Building capacity in mental health services

23 May 2022

Rising living costs, increasing workloads, whānau and relationship worries, Covid-19 – all of these factors can make everyday living a real challenge at the best of times. But for many people, depression, anxiety and other mental health problems can arise, making the activities and interactions of daily life harder to manage.

  • Cathy Andrew image

    Cathy Andrew, Amo Matua | Acting Executive Dean – Health at the University of Canterbury

In Budget 2022 the Government announced more funding for specialist mental health and addiction services

Amongst the $100m investment in mental health over four years, there is $10m earmarked for workforce development of specialist services.

Cathy Andrew, Amo Matua | Acting Executive Dean – Health at the University of Canterbury (UC), says this Budget rollout will ensure the health sector continues to build capability and capacity where it’s urgently needed.

“There is a huge demand for talking therapies across the expanding mental health and addiction services, as well as primary care. As the demand for these therapies increases, so does the need for specialised training,” says Andrew.

Earlier this year UC secured funding from the Ministry of Health | Manatū Hauora, to provide fees scholarships for mental health and primary care practitioners looking to upskill. A package of postgraduate courses in health sciences, psychology and counselling has been developed to meet their professional development needs. As a contracted service between UC and the Ministry, the training package aims to help transform the mental health, addiction and mental wellbeing workforce to enable it to respond to people’s mental wellbeing need and to intervene early.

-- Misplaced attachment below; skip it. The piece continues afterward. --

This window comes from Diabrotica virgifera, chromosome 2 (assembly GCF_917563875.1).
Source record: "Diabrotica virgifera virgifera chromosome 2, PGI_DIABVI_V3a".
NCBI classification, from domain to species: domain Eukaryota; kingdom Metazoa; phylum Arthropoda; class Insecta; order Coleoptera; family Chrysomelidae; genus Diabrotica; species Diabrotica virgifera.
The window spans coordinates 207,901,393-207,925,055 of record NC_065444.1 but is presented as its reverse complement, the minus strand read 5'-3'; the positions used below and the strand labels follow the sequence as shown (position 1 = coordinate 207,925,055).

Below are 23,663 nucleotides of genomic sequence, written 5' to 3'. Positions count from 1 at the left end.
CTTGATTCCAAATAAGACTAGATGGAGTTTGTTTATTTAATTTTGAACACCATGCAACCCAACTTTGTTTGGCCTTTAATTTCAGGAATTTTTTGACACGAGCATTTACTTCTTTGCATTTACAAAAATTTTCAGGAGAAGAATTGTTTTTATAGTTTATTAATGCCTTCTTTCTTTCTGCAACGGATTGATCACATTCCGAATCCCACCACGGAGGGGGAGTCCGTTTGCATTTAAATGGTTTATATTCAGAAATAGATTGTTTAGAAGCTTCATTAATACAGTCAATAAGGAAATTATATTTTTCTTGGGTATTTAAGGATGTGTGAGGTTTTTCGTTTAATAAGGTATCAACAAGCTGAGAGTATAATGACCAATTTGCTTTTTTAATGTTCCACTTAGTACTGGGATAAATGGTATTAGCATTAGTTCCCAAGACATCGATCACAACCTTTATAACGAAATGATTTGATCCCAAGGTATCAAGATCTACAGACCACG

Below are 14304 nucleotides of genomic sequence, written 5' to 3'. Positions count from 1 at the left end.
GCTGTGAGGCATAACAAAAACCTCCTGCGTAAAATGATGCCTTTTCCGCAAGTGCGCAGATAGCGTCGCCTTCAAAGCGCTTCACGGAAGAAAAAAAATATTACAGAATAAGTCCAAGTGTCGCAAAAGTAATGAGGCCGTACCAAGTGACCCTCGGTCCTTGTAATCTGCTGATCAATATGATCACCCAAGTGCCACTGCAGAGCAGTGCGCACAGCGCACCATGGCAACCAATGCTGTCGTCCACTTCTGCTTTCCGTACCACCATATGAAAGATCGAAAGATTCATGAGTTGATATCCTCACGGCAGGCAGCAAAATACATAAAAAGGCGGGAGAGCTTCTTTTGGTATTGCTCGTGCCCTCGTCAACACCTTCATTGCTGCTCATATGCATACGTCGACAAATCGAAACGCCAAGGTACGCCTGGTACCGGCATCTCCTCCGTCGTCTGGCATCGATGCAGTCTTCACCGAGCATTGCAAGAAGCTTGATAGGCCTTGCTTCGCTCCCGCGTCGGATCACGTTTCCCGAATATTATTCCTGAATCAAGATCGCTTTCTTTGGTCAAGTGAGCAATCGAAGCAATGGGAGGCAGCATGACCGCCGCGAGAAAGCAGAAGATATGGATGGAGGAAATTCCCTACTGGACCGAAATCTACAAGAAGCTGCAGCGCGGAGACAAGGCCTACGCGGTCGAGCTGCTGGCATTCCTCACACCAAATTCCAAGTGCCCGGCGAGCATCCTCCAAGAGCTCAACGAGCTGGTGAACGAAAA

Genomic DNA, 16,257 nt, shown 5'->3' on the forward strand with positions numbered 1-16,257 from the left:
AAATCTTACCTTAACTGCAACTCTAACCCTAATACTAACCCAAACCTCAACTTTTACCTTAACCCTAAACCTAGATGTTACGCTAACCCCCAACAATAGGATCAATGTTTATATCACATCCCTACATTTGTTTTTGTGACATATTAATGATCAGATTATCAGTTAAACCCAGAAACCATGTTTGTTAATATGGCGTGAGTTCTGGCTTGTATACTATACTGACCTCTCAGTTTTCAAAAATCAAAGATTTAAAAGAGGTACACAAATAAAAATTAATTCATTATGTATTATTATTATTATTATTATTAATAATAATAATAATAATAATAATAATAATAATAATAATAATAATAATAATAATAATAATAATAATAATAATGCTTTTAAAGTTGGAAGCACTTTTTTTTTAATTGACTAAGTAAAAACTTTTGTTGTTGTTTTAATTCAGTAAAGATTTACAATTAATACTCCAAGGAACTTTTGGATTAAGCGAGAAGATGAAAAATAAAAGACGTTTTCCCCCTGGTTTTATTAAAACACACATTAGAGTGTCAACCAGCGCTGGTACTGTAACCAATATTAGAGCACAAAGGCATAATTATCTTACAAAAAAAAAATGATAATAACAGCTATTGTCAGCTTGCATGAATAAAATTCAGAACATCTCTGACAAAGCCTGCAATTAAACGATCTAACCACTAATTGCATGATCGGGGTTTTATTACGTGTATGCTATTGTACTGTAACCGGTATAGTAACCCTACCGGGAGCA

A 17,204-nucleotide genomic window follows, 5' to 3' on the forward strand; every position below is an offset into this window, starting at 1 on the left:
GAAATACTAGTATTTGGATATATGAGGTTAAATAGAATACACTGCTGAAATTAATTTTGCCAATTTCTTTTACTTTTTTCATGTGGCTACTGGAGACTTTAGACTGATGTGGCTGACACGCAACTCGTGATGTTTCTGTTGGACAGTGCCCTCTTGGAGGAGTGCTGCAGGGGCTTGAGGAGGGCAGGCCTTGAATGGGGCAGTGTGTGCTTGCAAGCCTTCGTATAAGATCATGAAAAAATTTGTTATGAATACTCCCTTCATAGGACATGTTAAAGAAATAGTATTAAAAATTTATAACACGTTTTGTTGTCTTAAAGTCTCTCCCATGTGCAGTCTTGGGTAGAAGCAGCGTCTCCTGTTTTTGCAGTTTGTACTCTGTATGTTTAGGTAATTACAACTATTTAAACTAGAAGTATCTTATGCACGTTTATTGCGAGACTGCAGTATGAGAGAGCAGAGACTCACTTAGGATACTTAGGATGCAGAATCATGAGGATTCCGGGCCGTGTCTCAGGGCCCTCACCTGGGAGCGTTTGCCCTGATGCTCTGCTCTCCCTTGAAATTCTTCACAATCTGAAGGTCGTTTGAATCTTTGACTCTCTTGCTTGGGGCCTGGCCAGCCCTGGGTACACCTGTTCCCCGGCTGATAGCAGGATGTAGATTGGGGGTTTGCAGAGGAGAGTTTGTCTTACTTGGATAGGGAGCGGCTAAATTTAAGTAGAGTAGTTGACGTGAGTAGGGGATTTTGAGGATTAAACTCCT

“Talking therapies and brief interventions are key therapeutic interventions when engaging with tangata whai ora, people seeking wellness,” says Andrew. “Support in the form of talking therapies provides a lifeline, helping people face personal issues and find ways new ways to thrive.”

Mental health professionals need a myriad of skills ranging from cognitive behaviour therapy and motivating behaviour change, to focused commitment and acceptance theory (FACT) training. As our lives become more complex, so do the mental health and addiction issues that individuals face.

While promoting access to training in core skills remains a priority in Kia Manawanui Aotearoa, the long-term pathway to mental wellbeing, UC will continue to adapt its courses to provide specialist skills, applied experience and enhanced knowledge where it is most needed in the health sector to support our community.

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